I agree with Jonathan. Planting design theory is the place to start to be very effective in residential design. Understanding what you are doing with the plants to enhance experiences and aesthetics is going to affect the outcome of the project in much bigger ways than a plant list. Moreover, explaining why something that a homeowner wants does not work or why something that you suggest will be effective in a well articulated manner is much better than saying “I don’t like that” or “this will be great”. When you can do that, you will sell more design which will follow with more construction $ale$.

    It may be much better to limit your palette at first to maintain higher control on the outcome with plants that you are more familiar with. You can grow your plant palette into your designs with better results than the other way around.

    Don’t overlook the resources of your co-workers who are around a lot of plants every day, especially the maintenance guys who see what they turn into after a few years. It makes you more likable as the new guy if they see that you respect them. Coming in as a new guy with a job above some of the others can be pretty uncomfortable, so anything helps.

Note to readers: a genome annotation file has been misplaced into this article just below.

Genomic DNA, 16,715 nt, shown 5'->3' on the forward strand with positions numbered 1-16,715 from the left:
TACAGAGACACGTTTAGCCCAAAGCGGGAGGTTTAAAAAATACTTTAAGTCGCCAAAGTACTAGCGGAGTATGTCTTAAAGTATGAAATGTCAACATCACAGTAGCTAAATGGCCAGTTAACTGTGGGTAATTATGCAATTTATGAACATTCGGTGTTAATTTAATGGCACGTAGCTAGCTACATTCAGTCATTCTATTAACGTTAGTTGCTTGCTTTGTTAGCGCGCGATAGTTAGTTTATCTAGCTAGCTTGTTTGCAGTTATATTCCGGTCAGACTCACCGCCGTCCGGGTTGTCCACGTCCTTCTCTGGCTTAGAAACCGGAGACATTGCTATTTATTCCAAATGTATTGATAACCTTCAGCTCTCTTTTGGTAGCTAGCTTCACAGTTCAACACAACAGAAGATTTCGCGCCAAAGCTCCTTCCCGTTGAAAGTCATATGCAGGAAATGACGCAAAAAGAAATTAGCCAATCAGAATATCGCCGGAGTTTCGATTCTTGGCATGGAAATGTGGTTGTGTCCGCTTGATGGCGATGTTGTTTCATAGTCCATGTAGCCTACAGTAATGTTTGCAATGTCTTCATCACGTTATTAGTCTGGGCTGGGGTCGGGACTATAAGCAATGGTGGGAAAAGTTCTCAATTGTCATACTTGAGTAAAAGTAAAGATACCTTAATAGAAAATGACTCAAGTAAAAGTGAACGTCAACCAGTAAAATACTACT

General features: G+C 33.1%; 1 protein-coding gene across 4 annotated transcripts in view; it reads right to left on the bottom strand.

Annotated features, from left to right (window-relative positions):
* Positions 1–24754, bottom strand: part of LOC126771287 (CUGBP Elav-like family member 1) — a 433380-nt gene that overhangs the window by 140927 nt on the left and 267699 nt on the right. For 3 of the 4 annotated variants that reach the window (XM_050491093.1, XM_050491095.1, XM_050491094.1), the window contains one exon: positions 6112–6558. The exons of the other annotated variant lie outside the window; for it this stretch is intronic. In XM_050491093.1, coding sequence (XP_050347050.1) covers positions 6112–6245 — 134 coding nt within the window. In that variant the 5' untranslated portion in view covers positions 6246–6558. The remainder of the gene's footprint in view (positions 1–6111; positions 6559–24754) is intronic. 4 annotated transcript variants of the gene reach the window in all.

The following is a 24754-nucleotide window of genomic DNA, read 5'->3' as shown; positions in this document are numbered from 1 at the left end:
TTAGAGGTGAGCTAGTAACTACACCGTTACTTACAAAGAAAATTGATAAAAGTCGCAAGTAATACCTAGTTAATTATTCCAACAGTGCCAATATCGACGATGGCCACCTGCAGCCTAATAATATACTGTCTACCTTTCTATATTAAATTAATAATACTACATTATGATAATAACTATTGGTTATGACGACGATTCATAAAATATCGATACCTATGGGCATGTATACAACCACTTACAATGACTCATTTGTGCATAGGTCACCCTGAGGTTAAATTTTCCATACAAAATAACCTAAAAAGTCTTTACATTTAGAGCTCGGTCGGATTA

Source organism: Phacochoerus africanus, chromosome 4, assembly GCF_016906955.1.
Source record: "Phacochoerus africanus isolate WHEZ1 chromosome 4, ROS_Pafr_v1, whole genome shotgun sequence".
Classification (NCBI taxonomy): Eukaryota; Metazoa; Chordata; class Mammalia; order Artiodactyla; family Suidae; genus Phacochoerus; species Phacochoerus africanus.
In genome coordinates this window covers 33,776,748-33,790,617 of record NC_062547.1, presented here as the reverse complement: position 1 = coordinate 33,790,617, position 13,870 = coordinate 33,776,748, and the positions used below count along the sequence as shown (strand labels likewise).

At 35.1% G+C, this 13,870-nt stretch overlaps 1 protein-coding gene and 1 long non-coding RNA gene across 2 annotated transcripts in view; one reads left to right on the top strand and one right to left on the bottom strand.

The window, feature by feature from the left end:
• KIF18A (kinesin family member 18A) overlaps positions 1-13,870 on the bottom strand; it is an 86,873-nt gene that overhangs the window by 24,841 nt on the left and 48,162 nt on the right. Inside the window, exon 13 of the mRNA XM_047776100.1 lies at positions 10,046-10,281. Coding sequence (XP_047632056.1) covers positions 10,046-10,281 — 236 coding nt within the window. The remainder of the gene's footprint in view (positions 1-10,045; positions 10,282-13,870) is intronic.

#166840
    Craig Anthony
    Participant

    I think Aaron has the right idea of visiting nurseries and botanical gardens. Nurseries will give you a good idea of what’s available and botanical gardens will allow you to see the mature sizes of some of these plants.

    Dirr’s Hardy Trees and Shrubs: An Illustrated Encyclopedia by Michael A Dirr is probably a “must have” in your book collection if you work in the Midwest or Northeastern part of the US. Use it as a reference, but be sure to develop your own opinion about individual plants over time.

    One of the best ways to learn your plants is to keep your eyes open. You can gain a lot of plant knowledge just by paying attention to them as you go about your daily activities, like visiting potential clients, zoos, restaurants etc. If you see a plant that interests you, but you can’t identify it, take a picture of it and look it up.

    Most importantly do not specify plants when you have no idea what their horticultural needs or characteristics are. Just because you see hundreds of Burning Bush planted under a low windows or rows of White Pine planted on 6’ centers doesn’t mean that you should do it. Start with your core plants and build your plant palette as you gain more knowledge.